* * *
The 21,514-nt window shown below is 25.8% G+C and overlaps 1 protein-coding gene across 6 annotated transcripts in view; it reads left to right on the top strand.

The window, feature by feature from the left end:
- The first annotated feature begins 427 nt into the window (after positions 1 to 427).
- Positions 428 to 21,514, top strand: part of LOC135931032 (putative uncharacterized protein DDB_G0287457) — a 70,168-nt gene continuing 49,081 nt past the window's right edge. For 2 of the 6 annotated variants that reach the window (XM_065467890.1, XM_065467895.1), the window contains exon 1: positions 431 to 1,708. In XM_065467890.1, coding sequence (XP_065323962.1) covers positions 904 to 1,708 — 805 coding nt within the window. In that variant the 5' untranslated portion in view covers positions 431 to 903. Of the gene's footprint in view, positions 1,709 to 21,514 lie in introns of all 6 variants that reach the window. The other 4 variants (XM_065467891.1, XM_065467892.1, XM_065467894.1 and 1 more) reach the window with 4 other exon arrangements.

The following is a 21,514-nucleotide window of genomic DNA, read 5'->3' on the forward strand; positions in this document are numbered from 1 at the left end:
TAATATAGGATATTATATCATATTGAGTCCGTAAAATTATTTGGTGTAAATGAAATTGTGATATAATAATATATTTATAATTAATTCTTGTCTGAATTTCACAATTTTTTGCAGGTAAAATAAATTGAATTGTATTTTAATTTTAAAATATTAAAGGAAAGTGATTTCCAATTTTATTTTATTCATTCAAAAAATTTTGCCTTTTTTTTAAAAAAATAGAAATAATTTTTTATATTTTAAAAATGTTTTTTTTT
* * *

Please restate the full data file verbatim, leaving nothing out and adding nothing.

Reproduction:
The 21,514-nt window shown below is 25.8% G+C and overlaps 1 protein-coding gene across 6 annotated transcripts in view; it reads left to right on the top strand.

The window, feature by feature from the left end:
- The first annotated feature begins 427 nt into the window (after positions 1 to 427).
- Positions 428 to 21,514, top strand: part of LOC135931032 (putative uncharacterized protein DDB_G0287457) — a 70,168-nt gene continuing 49,081 nt past the window's right edge. For 2 of the 6 annotated variants that reach the window (XM_065467890.1, XM_065467895.1), the window contains exon 1: positions 431 to 1,708. In XM_065467890.1, coding sequence (XP_065323962.1) covers positions 904 to 1,708 — 805 coding nt within the window. In that variant the 5' untranslated portion in view covers positions 431 to 903. Of the gene's footprint in view, positions 1,709 to 21,514 lie in introns of all 6 variants that reach the window. The other 4 variants (XM_065467891.1, XM_065467892.1, XM_065467894.1 and 1 more) reach the window with 4 other exon arrangements.

The following is a 21,514-nucleotide window of genomic DNA, read 5'->3' on the forward strand; positions in this document are numbered from 1 at the left end:
TAATATAGGATATTATATCATATTGAGTCCGTAAAATTATTTGGTGTAAATGAAATTGTGATATAATAATATATTTATAATTAATTCTTGTCTGAATTTCACAATTTTTTGCAGGTAAAATAAATTGAATTGTATTTTAATTTTAAAATATTAAAGGAAAGTGATTTCCAATTTTATTTTATTCATTCAAAAAATTTTGCCTTTTTTTTAAAAAAATAGAAATAATTTTTTATATTTTAAAAATGTTTTTTTTT